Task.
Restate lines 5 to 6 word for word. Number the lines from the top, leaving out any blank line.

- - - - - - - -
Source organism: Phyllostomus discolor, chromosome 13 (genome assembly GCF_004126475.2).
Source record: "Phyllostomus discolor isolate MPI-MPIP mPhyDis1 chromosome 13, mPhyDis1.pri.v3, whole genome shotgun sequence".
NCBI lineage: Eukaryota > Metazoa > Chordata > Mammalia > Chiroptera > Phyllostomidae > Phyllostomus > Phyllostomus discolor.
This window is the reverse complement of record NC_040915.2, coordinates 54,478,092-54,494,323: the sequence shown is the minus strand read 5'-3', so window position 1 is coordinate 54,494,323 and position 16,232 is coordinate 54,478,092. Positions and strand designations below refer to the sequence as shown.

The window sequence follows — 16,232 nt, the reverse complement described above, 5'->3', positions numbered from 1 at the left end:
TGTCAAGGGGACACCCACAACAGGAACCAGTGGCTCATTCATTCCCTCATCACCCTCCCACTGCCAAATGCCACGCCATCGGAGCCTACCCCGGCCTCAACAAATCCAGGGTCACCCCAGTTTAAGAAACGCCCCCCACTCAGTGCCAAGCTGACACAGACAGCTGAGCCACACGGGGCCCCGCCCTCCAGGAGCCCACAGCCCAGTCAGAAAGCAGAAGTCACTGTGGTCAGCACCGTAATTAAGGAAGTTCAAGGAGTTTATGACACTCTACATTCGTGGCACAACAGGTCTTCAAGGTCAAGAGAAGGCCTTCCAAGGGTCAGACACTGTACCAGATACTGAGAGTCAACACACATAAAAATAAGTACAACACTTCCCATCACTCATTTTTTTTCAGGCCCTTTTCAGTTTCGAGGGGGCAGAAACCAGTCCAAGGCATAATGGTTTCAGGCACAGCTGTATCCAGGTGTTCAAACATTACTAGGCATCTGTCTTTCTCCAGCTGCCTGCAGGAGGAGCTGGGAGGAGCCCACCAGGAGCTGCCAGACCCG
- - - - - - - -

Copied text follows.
The window sequence follows — 16,232 nt, the reverse complement described above, 5'->3', positions numbered from 1 at the left end:
TGTCAAGGGGACACCCACAACAGGAACCAGTGGCTCATTCATTCCCTCATCACCCTCCCACTGCCAAATGCCACGCCATCGGAGCCTACCCCGGCCTCAACAAATCCAGGGTCACCCCAGTTTAAGAAACGCCCCCCACTCAGTGCCAAGCTGACACAGACAGCTGAGCCACACGGGGCCCCGCCCTCCAGGAGCCCACAGCCCAGTCAGAAAGCAGAAGTCACTGTGGTCAGCACCGTAATTAAGGAAGTTCAAGGAGTTTATGACACTCTACATTCGTGGCACAACAGGTCTTCAAGGTCAAGAGAAGGCCTTCCAAGGGTCAGACACTGTACCAGATACTGAGAGTCAACACACATAAAAATAAGTACAACACTTCCCATCACTCATTTTTTTTCAGGCCCTTTTCAGTTTCGAGGGGGCAGAAACCAGTCCAAGGCATAATGGTTTCAGGCACAGCTGTATCCAGGTGTTCAAACATTACTAGGCATCTGTCTTTCTCCAGCTGCCTGCAGGAGGAGCTGGGAGGAGCCCACCAGGAGCTGCCAGACCCG